From Bob SinghIf Key Facts Illustrations retain their current format they’re unlikely to be used as a comparison tool by consumers. The dream that they might aid choice and ease comparison of products is still distant. Lenders should provide a ‘true cost’ figure in their KFIs, not over the whole mortgage term but for the duration of the product, as well as a figure for the cost over the mortgage term assuming the client is financially inept and does move, doesn’t remortgage and does not need any further borrowings. That way consumers can filter out the good from the bad and, because brokers’ fees will feature in the true cost, the figure will be more meaningful still.
Consumers are struggling to understand mortgage terminology and products, causing concern over the products they are being advised to buy. The latest One Specialist survey by BM Solutions finds that nine out of 10 brokers believe consumers have no idea what the London Inter Bank Offered Rate is and what it entails. This statistic in […]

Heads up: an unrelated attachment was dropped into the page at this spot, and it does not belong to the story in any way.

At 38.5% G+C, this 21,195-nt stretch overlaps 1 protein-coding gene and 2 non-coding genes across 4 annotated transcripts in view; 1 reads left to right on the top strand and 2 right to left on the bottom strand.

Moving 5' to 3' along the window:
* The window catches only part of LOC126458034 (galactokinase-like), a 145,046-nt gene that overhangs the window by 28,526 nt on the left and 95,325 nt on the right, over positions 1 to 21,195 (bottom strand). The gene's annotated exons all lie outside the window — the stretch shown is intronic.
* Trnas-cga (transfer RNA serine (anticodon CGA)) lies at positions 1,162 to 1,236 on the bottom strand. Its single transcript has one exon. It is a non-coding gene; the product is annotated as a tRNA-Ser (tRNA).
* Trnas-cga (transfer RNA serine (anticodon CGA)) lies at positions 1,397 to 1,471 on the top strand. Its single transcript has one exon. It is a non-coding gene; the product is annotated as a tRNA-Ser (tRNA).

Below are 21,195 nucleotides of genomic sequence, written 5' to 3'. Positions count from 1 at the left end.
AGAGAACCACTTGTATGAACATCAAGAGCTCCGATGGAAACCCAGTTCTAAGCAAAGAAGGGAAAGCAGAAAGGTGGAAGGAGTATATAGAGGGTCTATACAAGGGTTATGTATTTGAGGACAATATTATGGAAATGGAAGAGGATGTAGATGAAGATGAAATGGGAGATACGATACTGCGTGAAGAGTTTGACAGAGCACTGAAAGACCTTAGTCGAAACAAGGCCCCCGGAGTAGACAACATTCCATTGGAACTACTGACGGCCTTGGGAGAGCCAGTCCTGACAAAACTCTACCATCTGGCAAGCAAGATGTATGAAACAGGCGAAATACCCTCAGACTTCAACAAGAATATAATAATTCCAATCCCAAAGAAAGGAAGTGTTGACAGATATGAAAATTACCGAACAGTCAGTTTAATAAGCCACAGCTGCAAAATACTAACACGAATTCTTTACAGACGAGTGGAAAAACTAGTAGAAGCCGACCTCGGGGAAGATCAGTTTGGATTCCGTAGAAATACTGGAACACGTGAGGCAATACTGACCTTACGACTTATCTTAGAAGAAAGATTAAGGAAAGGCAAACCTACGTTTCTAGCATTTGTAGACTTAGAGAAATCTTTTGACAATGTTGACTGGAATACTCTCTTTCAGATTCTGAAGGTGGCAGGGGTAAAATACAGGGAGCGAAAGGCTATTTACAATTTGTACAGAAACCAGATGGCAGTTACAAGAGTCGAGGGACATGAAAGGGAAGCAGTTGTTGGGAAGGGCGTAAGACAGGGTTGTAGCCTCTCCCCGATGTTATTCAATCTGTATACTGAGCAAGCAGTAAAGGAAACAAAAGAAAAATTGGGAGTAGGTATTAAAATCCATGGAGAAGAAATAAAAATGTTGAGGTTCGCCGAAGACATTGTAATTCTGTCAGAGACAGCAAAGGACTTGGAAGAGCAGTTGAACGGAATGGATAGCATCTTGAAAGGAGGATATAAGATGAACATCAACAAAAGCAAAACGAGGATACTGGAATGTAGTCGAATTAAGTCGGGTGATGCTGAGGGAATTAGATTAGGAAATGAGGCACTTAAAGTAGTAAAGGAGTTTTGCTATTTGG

Clydesdale Bank has launched a product range to brokers which includes a two-year capped offset mortgage, the first time the bank has offered a deal of this type. The range includes improvements to its traditional plus offset tracker deals available as capped products. The products are a traditional tracker at 0.19% to 0.24% over base […]
The Buildings Research Establishment has selected xit2 as a technology partner to support its home inspector qualification programme. The online Home Condition Report developed by xit2 will form part of BRE’s training programme leading to the Awarding Body for the Built Environment diploma in home inspection. From January 2007, all houses for sale will require […]
Lifetime Insurance Mortgage Experts has clinched a secured loan offering in partnership with Norton Finance.Secured lending has grown month on month throughout 2005, to an all time high of 8.9bn in August 2005, and the number of people choosing a secured loan as opposed to a further advance or remortgage has also increased steadily. LIME […]
It has taken a little longer than expected, but finally the jaws of regulation are closing on those employers who have failed to meet their auto-enrolment (AE) legal duties.
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